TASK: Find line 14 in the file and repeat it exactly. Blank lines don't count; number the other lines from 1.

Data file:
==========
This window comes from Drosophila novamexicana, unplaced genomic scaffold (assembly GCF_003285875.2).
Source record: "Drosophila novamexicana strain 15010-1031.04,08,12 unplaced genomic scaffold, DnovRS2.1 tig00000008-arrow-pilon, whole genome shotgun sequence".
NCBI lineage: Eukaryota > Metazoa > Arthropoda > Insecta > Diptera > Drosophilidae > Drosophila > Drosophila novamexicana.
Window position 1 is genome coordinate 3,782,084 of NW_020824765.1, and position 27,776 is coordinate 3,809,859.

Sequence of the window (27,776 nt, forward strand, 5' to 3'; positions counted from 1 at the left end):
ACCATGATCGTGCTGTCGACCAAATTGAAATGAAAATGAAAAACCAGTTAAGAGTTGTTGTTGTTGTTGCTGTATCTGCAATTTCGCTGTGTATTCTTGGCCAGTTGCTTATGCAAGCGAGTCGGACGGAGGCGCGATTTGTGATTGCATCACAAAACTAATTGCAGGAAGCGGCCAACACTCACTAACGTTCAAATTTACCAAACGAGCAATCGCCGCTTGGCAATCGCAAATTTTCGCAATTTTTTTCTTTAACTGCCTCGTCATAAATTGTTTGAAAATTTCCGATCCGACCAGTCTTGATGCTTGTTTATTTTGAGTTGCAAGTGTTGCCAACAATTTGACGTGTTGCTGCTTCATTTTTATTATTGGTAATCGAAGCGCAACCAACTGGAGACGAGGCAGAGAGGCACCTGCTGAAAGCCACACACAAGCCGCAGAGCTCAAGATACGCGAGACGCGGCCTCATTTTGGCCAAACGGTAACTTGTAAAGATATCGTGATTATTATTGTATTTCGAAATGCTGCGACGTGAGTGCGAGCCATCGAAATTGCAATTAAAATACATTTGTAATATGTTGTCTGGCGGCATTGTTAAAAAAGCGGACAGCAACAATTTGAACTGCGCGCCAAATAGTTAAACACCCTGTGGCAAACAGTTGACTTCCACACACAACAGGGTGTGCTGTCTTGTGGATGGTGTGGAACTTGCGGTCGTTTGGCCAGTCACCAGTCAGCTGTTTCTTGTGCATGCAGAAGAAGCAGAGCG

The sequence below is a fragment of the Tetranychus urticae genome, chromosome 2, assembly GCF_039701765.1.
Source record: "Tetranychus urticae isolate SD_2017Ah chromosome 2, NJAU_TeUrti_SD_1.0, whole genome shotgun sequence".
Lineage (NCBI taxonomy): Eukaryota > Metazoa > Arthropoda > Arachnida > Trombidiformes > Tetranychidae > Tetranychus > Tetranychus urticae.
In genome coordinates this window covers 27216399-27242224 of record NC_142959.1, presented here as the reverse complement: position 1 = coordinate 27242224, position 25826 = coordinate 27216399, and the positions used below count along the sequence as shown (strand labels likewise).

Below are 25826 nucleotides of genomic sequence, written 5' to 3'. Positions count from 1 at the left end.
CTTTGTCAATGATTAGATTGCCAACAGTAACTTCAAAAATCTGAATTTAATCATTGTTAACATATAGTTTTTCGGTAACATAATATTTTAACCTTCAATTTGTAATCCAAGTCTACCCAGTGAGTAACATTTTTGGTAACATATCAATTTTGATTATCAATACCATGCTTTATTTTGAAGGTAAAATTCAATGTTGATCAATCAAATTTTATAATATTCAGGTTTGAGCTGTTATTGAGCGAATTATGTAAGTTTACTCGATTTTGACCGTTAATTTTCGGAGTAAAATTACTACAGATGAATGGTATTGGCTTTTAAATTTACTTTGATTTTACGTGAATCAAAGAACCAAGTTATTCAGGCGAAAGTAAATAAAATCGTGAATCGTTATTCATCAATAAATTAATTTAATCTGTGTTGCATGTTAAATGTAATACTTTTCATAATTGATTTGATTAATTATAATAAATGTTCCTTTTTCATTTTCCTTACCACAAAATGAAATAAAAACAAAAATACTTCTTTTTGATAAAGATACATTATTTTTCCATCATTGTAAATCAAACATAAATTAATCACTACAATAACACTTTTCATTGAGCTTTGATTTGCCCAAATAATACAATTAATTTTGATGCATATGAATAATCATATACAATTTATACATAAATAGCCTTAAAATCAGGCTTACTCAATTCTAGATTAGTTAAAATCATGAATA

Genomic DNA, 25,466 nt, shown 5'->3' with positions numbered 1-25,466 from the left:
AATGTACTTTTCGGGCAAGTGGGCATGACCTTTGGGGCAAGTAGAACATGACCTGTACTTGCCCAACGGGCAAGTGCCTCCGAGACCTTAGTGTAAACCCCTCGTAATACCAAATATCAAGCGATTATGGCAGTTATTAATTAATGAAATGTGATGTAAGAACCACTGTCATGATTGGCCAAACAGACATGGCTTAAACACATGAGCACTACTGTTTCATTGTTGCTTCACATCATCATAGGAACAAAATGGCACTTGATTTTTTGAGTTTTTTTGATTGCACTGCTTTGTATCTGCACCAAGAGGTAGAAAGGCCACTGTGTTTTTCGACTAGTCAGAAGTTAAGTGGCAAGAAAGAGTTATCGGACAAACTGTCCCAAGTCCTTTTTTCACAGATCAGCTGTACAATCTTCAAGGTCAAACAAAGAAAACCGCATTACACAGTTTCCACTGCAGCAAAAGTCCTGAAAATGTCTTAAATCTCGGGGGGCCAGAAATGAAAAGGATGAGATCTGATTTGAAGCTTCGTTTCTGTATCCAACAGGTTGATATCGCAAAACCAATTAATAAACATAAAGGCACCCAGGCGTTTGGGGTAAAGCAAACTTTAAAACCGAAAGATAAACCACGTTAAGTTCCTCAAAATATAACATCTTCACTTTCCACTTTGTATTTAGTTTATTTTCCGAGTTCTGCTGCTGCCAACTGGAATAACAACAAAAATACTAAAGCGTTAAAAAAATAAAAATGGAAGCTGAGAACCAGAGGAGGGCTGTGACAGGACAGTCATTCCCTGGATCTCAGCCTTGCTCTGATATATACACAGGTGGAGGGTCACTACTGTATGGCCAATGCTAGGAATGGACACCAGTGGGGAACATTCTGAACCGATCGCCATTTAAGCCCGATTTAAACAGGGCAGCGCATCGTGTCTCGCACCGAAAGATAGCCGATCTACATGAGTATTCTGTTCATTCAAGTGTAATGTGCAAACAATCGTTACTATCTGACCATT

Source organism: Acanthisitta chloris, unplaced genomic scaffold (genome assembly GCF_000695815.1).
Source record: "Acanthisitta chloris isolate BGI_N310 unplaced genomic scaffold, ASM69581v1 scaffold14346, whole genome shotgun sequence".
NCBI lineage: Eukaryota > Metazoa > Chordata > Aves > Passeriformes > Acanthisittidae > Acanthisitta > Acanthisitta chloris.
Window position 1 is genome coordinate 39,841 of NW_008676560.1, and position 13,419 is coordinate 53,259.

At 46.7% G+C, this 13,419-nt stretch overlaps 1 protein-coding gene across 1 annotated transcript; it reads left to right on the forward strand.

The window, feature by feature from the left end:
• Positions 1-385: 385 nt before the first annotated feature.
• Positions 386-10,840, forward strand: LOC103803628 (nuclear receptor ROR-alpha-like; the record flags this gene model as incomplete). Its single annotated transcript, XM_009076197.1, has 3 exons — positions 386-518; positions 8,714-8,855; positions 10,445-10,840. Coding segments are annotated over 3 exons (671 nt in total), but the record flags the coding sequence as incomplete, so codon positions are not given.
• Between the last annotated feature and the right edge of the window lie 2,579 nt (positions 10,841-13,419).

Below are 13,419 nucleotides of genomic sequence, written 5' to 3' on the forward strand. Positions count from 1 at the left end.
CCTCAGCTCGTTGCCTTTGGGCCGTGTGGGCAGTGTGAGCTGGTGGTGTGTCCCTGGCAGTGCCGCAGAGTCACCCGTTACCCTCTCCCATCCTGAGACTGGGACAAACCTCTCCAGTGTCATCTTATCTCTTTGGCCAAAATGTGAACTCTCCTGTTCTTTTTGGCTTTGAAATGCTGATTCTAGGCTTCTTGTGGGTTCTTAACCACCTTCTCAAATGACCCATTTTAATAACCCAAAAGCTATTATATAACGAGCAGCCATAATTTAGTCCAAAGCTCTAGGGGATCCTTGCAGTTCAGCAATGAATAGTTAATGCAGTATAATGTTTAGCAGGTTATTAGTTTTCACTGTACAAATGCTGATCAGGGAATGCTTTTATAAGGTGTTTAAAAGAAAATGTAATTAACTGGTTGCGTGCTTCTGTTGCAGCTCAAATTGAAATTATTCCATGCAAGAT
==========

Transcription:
AATGTACTTTTCGGGCAAGTGGGCATGACCTTTGGGGCAAGTAGAACATGACCTGTACTTGCCCAACGGGCAAGTGCCTCCGAGACCTTAGTGTAAACCCCTCGTAATACCAAATATCAAGCGATTATGGCAGTTATTAATTAATGAAATGTGATGTAAGAACCACTGTCATGATTGGCCAAACAGACATGGCTTAAACACATGAGCACTACTGTTTCATTGTTGCTTCACATCATCATAGGAACAAAATGGCACTTGATTTTTTGAGTTTTTTTGATTGCACTGCTTTGTATCTGCACCAAGAGGTAGAAAGGCCACTGTGTTTTTCGACTAGTCAGAAGTTAAGTGGCAAGAAAGAGTTATCGGACAAACTGTCCCAAGTCCTTTTTTCACAGATCAGCTGTACAATCTTCAAGGTCAAACAAAGAAAACCGCATTACACAGTTTCCACTGCAGCAAAAGTCCTGAAAATGTCTTAAATCTCGGGGGGCCAGAAATGAAAAGGATGAGATCTGATTTGAAGCTTCGTTTCTGTATCCAACAGGTTGATATCGCAAAACCAATTAATAAACATAAAGGCACCCAGGCGTTTGGGGTAAAGCAAACTTTAAAACCGAAAGATAAACCACGTTAAGTTCCTCAAAATATAACATCTTCACTTTCCACTTTGTATTTAGTTTATTTTCCGAGTTCTGCTGCTGCCAACTGGAATAACAACAAAAATACTAAAGCGTTAAAAAAATAAAAATGGAAGCTGAGAACCAGAGGAGGGCTGTGACAGGACAGTCATTCCCTGGATCTCAGCCTTGCTCTGATATATACACAGGTGGAGGGTCACTACTGTATGGCCAATGCTAGGAATGGACACCAGTGGGGAACATTCTGAACCGATCGCCATTTAAGCCCGATTTAAACAGGGCAGCGCATCGTGTCTCGCACCGAAAGATAGCCGATCTACATGAGTATTCTGTTCATTCAAGTGTAATGTGCAAACAATCGTTACTATCTGACCATT